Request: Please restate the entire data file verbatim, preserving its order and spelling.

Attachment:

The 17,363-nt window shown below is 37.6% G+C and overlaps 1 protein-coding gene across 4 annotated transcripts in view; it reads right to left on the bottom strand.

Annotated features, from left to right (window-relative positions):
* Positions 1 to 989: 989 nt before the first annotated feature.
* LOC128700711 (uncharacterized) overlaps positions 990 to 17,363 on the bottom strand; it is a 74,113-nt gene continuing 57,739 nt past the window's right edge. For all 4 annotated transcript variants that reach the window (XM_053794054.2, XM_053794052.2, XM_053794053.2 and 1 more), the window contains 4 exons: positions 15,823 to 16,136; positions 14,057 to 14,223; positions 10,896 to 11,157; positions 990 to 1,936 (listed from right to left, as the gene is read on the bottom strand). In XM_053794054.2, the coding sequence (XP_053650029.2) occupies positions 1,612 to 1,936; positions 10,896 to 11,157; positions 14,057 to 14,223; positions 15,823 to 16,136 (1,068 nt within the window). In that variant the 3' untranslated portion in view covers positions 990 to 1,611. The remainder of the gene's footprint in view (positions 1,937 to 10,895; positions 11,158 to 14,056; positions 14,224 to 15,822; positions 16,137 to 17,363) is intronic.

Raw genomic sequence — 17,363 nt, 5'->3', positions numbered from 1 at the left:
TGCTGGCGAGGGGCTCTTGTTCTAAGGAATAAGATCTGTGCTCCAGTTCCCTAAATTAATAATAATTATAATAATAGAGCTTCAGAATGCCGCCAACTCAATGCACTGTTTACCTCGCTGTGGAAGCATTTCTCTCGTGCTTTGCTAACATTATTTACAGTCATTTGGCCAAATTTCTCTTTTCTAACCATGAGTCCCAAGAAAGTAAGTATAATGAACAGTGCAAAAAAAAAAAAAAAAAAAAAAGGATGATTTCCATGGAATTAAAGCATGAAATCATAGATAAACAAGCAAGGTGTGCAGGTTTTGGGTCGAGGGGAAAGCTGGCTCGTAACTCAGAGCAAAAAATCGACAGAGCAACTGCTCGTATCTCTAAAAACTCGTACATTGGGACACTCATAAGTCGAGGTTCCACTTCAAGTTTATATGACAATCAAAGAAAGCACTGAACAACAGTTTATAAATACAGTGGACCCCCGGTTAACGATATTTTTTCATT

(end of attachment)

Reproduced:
The 17,363-nt window shown below is 37.6% G+C and overlaps 1 protein-coding gene across 4 annotated transcripts in view; it reads right to left on the bottom strand.

Annotated features, from left to right (window-relative positions):
* Positions 1 to 989: 989 nt before the first annotated feature.
* LOC128700711 (uncharacterized) overlaps positions 990 to 17,363 on the bottom strand; it is a 74,113-nt gene continuing 57,739 nt past the window's right edge. For all 4 annotated transcript variants that reach the window (XM_053794054.2, XM_053794052.2, XM_053794053.2 and 1 more), the window contains 4 exons: positions 15,823 to 16,136; positions 14,057 to 14,223; positions 10,896 to 11,157; positions 990 to 1,936 (listed from right to left, as the gene is read on the bottom strand). In XM_053794054.2, the coding sequence (XP_053650029.2) occupies positions 1,612 to 1,936; positions 10,896 to 11,157; positions 14,057 to 14,223; positions 15,823 to 16,136 (1,068 nt within the window). In that variant the 3' untranslated portion in view covers positions 990 to 1,611. The remainder of the gene's footprint in view (positions 1,937 to 10,895; positions 11,158 to 14,056; positions 14,224 to 15,822; positions 16,137 to 17,363) is intronic.

Raw genomic sequence — 17,363 nt, 5'->3', positions numbered from 1 at the left:
TGCTGGCGAGGGGCTCTTGTTCTAAGGAATAAGATCTGTGCTCCAGTTCCCTAAATTAATAATAATTATAATAATAGAGCTTCAGAATGCCGCCAACTCAATGCACTGTTTACCTCGCTGTGGAAGCATTTCTCTCGTGCTTTGCTAACATTATTTACAGTCATTTGGCCAAATTTCTCTTTTCTAACCATGAGTCCCAAGAAAGTAAGTATAATGAACAGTGCAAAAAAAAAAAAAAAAAAAAAAGGATGATTTCCATGGAATTAAAGCATGAAATCATAGATAAACAAGCAAGGTGTGCAGGTTTTGGGTCGAGGGGAAAGCTGGCTCGTAACTCAGAGCAAAAAATCGACAGAGCAACTGCTCGTATCTCTAAAAACTCGTACATTGGGACACTCATAAGTCGAGGTTCCACTTCAAGTTTATATGACAATCAAAGAAAGCACTGAACAACAGTTTATAAATACAGTGGACCCCCGGTTAACGATATTTTTTCATT